- Doctoral Candidate
Melissa Irwin holds advanced degrees in Sociology and Educational Leadership and Policy Studies from the University of Kansas. Melissa also holds undergraduate degrees in anthropology and Italian literature and language from KU and has extensive teaching and tutoring experience at both the K-12 and university levels. Her interests include culture (particularly subcultures and pop culture), education, the law, social networking via CMC, medical sociology, and thanatology. She is currently a doctoral candidate in Sociology who specializes in death studies, culture, and online social networking sites and behavior, is a full-time employee at the University, and tutors for KU Athletics. Melissa's favorite dead sociologist is Erving Goffman. She loves Duran Duran, really bad B horror flicks, and libraries.
MA Thesis: Mourning 2.0: Continuing Bonds between the Living and the Dead on Facebook, has been accepted for publication and will appear in volume 71 of Omega: Journal of Death and Dying.
Abstract: This study examines the burgeoning phenomenon of Facebook memorial pages and how this research about dynamic, online social networking environments can contribute to the existing literature related to Klass et al’s (1996) continuing bonds thesis. I argue that memorial pages constitute a new ritualized and public space for maintaining these continued bonds and that individuals exhibit several types of bonding interactions with the deceased. I conducted a content analysis on a purposively selected sample of 12 public Facebook “pages” where I coded 1,270 individual Wall postings. Analyses demonstrated that many individuals routinely used these Walls to continue their relationships with the deceased. This research highlights how individuals have transcended the limitations of time and physical space in relation to traditional bereavement behavior and rituals and how data found on public websites, such as Facebook, can be used to further theorize bereavement and to demonstrate continue bonds between the living and the dead.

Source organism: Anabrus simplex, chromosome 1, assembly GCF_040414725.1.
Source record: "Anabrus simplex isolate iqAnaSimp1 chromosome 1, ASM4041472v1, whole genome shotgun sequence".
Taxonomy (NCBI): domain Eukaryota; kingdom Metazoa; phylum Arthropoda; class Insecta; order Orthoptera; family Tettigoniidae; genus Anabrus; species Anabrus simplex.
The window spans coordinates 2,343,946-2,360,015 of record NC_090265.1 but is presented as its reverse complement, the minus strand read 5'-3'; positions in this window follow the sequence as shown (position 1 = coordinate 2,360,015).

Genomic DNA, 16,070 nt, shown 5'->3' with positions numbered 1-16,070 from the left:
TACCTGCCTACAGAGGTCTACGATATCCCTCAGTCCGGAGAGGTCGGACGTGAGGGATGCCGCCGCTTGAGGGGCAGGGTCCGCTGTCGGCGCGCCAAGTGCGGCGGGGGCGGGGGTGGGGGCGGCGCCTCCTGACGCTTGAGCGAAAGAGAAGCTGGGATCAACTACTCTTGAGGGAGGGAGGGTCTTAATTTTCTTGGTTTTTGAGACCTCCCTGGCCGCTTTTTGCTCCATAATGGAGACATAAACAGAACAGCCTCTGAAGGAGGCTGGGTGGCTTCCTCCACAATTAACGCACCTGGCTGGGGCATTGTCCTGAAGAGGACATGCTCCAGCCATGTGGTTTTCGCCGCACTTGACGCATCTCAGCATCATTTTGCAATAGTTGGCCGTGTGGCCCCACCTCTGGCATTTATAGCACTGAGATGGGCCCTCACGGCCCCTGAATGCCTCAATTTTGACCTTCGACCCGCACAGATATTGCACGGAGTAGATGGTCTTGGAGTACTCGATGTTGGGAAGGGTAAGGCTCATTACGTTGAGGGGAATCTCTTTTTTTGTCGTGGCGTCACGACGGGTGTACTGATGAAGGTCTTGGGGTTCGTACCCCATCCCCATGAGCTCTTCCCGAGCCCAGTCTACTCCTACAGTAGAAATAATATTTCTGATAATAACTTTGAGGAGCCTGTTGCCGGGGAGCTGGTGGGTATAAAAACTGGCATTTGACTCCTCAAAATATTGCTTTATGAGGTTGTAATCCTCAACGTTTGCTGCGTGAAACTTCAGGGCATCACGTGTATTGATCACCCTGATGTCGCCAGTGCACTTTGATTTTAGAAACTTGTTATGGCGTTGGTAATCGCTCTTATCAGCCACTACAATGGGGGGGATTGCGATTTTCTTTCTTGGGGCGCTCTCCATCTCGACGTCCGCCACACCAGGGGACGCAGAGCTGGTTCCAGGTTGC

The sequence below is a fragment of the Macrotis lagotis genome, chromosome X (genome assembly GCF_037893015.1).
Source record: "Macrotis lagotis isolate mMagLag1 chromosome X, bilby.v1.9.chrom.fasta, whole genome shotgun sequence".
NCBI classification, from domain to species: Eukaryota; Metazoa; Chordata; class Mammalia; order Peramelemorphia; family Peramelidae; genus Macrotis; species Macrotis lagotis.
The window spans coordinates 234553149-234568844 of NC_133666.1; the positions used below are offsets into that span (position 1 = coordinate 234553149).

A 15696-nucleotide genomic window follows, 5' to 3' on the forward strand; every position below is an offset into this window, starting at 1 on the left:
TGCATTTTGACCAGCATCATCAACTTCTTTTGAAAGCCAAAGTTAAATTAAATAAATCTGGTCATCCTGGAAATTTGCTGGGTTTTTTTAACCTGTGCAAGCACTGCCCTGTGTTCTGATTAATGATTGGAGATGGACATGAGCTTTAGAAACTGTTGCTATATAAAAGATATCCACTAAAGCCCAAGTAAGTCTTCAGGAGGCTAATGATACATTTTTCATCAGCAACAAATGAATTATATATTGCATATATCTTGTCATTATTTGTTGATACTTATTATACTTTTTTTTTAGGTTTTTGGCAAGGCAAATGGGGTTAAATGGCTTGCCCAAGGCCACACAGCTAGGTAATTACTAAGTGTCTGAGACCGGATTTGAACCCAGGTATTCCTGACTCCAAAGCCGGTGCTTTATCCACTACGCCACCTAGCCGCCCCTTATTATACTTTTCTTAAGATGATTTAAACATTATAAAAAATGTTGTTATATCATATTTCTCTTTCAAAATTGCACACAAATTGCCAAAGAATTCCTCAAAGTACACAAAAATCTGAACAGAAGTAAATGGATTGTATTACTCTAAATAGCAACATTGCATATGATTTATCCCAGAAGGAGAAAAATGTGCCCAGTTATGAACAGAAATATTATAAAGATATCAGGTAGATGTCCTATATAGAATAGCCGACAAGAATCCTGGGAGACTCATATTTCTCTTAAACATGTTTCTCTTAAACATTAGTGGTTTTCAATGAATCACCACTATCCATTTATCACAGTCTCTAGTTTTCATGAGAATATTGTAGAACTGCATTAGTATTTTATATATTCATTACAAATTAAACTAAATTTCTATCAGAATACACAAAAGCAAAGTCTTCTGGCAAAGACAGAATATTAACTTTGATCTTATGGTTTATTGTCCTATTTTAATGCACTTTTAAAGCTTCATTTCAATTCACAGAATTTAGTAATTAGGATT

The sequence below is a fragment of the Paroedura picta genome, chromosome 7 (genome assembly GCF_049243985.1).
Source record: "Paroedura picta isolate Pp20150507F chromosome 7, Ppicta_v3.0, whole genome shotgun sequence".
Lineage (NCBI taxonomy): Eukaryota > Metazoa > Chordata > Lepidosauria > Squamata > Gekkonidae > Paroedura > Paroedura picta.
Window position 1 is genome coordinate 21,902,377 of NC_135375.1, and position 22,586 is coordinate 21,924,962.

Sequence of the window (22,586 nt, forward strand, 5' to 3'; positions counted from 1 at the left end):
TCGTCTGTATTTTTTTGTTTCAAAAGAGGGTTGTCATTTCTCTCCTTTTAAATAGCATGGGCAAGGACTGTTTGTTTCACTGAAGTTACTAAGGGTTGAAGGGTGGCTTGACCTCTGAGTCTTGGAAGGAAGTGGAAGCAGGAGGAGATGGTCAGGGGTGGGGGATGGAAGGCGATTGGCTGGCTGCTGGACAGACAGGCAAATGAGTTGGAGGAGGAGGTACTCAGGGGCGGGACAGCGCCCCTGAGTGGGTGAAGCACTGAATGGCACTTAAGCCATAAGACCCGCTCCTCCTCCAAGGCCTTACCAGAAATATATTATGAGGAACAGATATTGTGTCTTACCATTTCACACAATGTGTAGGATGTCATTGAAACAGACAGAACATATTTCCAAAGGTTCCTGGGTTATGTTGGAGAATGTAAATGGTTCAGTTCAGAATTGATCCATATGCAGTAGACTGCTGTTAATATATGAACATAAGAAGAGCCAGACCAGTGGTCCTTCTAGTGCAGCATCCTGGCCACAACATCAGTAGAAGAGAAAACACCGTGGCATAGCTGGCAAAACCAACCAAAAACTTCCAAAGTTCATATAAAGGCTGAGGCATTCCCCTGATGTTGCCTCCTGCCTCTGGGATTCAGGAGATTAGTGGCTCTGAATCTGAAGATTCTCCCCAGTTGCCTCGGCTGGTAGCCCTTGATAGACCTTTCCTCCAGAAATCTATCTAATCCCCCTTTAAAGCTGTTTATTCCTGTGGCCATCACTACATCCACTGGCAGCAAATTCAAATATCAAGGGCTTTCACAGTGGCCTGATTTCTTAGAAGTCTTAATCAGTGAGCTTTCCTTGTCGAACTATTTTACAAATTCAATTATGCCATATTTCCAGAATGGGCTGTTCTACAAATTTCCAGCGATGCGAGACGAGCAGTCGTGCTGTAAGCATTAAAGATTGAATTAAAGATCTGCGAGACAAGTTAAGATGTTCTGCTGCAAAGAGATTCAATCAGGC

Awards & Honors —
Melissa was the recipient of the 2013 Dean's Award for Student Employee Excellence, created by Dean Lorraine Haricombe in 2010 at the University of Kansas Endowment Association. Students are nominated by library staff and faculty; the winners are selected by the KU Libraries Board of Advocates. Each winner received a cash prize of $500. During more than a decade of work at KU Libraries, Melissa worked in a variety of departments. Supervisors from both the cataloging and collections departments nominated her, and they applauded her attention to detail and her ability to adapt efficiently. A single mother working three jobs, while working on her PhD and teaching a course in her department all within the same semester, Dean Haricombe expressed admiration for Melissa and her extraordinary work ethic.